Clem sees future growth at MCLB

Photo by Casey Dixon

Photo by Casey Dixon

ALBANY, Ga. -- While 2010 was a rough ride for Albany and most of the country, Albany-Dougherty Economic Development Commission President Ted Clem, sees brighter days on the horizon.

"Our goal the past year was to capture whatever projects we could," Clem told the Dougherty County Rotary Club Tuesday at Doublegate Country Club. "We knew 2010 was not going to be an easy year for us, but it was a difficult year all around.

"Still, we have a lot to offer in Albany and Dougherty County, and many people often take that for granted."

Clem said he and his staff are entering 2011 with renewed enthusiasm and taking aim at four areas of opportunity -- defense and logistics, corporate support, manufacturing and health care.

Over the past four months, five defense contractors -- BAE Systems, CBIA & Associates, S.A.C., General Dynamics and Lockheed Martin have all open shops in Albany.

Clem thinks that trend will continue.

"An urban market like Albany with the Marine Corps Logistics base is a perfect fit for these companies," said Clem. "We feel the best opportunity for us is with military and defense. We met recently with eight or nine of the Marine Corps brass at the Pentagon and their primary concern was equipping the fighting Marine. That is the core mission of MCLB."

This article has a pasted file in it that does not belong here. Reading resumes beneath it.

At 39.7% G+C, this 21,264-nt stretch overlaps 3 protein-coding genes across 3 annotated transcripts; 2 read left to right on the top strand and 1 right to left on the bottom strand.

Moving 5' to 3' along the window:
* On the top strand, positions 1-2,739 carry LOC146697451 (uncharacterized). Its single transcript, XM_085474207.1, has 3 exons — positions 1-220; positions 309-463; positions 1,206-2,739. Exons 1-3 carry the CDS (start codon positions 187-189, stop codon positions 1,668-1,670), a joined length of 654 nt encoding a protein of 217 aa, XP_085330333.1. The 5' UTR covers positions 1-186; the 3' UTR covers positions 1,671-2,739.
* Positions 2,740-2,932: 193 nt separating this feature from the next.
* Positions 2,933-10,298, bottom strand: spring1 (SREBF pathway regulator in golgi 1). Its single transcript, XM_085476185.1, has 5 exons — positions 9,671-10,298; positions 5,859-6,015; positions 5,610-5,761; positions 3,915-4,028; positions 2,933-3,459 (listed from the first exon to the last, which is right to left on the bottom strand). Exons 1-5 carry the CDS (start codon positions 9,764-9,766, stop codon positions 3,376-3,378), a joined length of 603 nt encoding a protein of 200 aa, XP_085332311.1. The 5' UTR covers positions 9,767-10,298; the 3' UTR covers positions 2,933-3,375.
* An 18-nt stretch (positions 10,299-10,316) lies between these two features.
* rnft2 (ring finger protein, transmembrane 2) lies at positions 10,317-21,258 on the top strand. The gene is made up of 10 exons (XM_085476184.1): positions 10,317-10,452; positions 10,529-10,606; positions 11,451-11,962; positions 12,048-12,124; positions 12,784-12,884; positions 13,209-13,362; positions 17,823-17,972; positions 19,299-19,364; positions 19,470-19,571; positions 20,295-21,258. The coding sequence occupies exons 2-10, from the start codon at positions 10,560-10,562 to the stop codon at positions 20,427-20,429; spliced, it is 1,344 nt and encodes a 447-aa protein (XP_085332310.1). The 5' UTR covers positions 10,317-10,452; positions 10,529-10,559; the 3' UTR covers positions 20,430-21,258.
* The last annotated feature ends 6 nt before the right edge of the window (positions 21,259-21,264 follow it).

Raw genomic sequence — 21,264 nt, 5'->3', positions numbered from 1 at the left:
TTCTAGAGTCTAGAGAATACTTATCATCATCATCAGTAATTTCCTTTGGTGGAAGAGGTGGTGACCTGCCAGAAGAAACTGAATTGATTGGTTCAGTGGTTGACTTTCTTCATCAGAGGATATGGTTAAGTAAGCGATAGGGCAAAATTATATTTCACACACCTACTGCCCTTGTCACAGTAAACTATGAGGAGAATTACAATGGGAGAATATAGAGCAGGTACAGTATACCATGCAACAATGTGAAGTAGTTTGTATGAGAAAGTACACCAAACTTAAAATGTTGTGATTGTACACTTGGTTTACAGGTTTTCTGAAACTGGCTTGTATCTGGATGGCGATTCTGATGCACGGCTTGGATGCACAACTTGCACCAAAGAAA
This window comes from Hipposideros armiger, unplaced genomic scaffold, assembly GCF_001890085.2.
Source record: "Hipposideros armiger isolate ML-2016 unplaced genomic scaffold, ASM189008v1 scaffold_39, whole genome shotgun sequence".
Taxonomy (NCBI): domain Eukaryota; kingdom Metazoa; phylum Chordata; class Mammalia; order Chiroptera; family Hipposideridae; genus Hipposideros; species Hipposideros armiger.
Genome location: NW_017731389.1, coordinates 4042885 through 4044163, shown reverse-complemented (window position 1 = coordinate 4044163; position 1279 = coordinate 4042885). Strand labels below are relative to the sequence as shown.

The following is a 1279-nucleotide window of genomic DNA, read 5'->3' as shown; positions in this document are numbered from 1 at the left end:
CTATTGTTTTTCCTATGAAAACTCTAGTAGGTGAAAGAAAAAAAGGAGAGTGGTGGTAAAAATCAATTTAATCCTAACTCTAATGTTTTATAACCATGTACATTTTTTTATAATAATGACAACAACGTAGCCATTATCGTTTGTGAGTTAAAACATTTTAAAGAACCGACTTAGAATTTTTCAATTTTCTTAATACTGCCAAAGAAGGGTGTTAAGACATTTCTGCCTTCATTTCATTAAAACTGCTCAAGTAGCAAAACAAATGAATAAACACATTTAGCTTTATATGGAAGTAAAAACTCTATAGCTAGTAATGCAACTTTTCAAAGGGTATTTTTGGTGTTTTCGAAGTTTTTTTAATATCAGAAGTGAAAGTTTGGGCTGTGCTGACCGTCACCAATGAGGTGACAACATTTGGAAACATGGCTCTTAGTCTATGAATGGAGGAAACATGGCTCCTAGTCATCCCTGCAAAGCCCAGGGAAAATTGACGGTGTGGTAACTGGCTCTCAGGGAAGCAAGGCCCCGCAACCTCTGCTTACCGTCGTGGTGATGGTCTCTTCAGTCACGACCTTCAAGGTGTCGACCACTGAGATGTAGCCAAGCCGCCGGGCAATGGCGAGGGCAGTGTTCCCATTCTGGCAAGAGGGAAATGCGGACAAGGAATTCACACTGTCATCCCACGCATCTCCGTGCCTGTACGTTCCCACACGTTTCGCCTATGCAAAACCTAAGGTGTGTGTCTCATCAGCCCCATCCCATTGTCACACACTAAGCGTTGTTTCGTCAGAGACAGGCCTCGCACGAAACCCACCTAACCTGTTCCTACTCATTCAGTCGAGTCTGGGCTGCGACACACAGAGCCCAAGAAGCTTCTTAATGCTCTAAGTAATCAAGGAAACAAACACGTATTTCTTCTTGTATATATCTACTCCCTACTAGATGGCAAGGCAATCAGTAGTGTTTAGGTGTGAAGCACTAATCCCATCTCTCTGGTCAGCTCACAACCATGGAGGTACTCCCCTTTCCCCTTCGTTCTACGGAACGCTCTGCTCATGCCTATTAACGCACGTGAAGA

Clem also thinks there are opportunities for Albany and the base to benefit from Secretary of Defense Robert Gates' decision last month to scrap the $14 billion Expeditionary Fighting Vehicle program.

"With the future of the EFV in doubt, the Marines have a decision to make -- do they downgrade the EFV program or do they upgrade the existing AAVs (Amphibious Assault Vehicle) they've used for the past 40 years?

"If the decision is made to upgrade the AAV, much of the work will be done here which will be good for Albany. Plus, we anticipate a very rapid ramp up of labor by those defense companies which will do that work."

Clem, however, noted that the EDC has other cards up its sleeve.

"Albany is viewed as a competitive community with quality industrial sites," said Clem. "We are also taking a hard look at the food and beverage industry because of our local agricultural advantages."

EDC Senior Vice President Andrea Schruijer stressed that the EDC will do everything it can to make life easier for existing businesses.

"We've found it can be beneficial to concentrate on helping our existing industries," Schruijer said. "If you look at last year, existing businesses invested $25.5 million in the community and created 65 jobs.

"That's as good as bringing one new business to town."